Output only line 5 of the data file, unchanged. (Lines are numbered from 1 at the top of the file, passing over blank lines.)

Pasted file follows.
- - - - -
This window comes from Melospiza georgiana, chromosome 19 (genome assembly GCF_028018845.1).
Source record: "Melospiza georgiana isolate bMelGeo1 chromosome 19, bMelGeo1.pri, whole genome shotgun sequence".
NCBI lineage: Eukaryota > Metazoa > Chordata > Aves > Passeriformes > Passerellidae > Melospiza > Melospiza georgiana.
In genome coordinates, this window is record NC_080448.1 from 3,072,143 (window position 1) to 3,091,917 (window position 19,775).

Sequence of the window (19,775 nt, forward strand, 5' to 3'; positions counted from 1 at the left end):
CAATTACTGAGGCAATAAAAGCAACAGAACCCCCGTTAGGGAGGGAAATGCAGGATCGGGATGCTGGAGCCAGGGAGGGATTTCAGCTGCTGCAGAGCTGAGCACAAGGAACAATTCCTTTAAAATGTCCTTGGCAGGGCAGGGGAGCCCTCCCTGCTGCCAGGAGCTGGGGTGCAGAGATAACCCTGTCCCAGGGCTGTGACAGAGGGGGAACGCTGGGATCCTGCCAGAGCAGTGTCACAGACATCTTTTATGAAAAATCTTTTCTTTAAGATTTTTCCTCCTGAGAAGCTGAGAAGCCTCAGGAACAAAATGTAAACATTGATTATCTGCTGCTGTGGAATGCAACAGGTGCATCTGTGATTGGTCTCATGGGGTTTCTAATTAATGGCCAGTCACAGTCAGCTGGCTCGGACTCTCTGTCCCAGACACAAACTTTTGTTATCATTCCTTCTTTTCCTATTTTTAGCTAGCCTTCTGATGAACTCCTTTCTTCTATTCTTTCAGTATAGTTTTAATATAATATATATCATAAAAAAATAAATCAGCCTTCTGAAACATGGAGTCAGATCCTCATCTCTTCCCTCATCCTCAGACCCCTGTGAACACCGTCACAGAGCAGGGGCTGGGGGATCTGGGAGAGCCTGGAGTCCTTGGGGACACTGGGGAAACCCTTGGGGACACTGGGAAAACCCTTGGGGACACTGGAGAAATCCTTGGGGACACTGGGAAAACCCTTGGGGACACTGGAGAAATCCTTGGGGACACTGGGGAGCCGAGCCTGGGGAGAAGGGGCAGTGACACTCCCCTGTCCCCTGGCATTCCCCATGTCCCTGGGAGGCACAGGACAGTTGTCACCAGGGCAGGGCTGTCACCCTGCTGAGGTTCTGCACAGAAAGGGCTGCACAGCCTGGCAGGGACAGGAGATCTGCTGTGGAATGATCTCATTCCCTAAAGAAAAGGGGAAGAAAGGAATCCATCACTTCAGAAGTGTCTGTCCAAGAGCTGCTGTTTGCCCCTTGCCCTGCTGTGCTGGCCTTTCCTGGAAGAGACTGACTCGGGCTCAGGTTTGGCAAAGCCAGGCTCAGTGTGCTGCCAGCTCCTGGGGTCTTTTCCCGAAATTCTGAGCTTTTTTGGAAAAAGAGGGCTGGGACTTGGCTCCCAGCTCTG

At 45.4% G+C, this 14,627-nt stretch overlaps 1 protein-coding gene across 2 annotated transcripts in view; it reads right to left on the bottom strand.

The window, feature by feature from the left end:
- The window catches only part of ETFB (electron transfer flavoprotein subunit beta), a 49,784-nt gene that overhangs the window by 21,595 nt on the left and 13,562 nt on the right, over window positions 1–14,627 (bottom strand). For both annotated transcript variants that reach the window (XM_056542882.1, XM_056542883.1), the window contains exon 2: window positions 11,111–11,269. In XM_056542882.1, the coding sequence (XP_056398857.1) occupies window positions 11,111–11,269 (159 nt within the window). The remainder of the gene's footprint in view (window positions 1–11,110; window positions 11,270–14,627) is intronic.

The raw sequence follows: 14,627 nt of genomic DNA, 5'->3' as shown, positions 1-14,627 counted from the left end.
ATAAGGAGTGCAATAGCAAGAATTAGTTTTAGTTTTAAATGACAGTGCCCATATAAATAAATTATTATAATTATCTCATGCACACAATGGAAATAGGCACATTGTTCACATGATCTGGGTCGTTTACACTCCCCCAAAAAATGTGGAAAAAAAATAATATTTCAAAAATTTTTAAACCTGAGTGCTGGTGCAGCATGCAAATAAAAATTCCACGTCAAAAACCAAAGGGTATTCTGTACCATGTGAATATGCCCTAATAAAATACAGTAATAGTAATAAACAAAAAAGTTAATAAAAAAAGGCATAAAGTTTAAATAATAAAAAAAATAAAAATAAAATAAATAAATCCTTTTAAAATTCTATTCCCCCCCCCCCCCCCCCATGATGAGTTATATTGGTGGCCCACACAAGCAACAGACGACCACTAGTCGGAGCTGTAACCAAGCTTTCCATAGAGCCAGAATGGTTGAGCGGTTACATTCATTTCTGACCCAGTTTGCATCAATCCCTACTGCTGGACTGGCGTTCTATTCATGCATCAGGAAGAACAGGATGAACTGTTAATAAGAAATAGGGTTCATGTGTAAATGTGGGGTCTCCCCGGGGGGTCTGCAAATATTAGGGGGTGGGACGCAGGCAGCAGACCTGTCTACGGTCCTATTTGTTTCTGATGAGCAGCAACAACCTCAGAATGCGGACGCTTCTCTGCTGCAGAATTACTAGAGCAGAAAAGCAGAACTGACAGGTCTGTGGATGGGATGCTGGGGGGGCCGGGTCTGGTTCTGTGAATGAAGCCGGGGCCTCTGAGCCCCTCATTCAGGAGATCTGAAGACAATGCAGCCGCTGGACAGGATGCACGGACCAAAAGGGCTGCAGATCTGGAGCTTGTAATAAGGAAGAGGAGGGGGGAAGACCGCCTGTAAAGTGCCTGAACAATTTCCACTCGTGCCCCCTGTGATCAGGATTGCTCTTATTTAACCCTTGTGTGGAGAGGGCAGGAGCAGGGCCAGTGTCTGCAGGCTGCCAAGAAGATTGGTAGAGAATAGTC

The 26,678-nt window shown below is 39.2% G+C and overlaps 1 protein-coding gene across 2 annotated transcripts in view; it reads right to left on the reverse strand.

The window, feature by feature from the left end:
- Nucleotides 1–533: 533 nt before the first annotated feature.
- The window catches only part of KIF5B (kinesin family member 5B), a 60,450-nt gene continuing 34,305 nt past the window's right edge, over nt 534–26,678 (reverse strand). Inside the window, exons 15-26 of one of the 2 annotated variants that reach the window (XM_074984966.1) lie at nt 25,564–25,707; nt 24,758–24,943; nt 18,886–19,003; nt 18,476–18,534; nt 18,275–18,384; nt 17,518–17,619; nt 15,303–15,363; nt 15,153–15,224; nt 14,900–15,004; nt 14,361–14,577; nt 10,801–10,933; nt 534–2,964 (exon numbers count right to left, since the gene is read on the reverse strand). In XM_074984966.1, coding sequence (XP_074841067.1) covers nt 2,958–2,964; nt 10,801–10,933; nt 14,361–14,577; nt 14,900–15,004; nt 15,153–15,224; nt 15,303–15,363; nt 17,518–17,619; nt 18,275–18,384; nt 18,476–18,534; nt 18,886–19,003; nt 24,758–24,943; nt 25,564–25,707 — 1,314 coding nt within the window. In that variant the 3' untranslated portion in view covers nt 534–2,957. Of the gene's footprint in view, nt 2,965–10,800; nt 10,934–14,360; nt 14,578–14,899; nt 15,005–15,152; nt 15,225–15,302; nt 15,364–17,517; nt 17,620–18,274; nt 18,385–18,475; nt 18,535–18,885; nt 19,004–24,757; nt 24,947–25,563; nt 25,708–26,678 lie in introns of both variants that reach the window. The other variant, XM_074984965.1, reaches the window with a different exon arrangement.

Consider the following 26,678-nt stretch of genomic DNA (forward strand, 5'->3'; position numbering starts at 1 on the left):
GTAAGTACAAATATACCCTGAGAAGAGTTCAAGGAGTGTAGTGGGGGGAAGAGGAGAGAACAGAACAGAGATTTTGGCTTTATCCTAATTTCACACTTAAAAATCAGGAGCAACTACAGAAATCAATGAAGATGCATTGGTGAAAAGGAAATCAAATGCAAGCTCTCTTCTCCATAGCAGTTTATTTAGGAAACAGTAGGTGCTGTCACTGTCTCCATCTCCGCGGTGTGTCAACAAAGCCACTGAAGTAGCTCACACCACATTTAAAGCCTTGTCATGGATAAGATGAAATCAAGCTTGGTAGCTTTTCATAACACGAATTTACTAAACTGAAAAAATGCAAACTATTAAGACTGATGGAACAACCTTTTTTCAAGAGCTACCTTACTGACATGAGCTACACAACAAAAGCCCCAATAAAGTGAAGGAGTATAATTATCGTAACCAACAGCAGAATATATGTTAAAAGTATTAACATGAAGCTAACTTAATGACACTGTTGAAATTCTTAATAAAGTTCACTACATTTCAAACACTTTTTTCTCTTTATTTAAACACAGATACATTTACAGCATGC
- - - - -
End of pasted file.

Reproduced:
Sequence of the window (19,775 nt, forward strand, 5' to 3'; positions counted from 1 at the left end):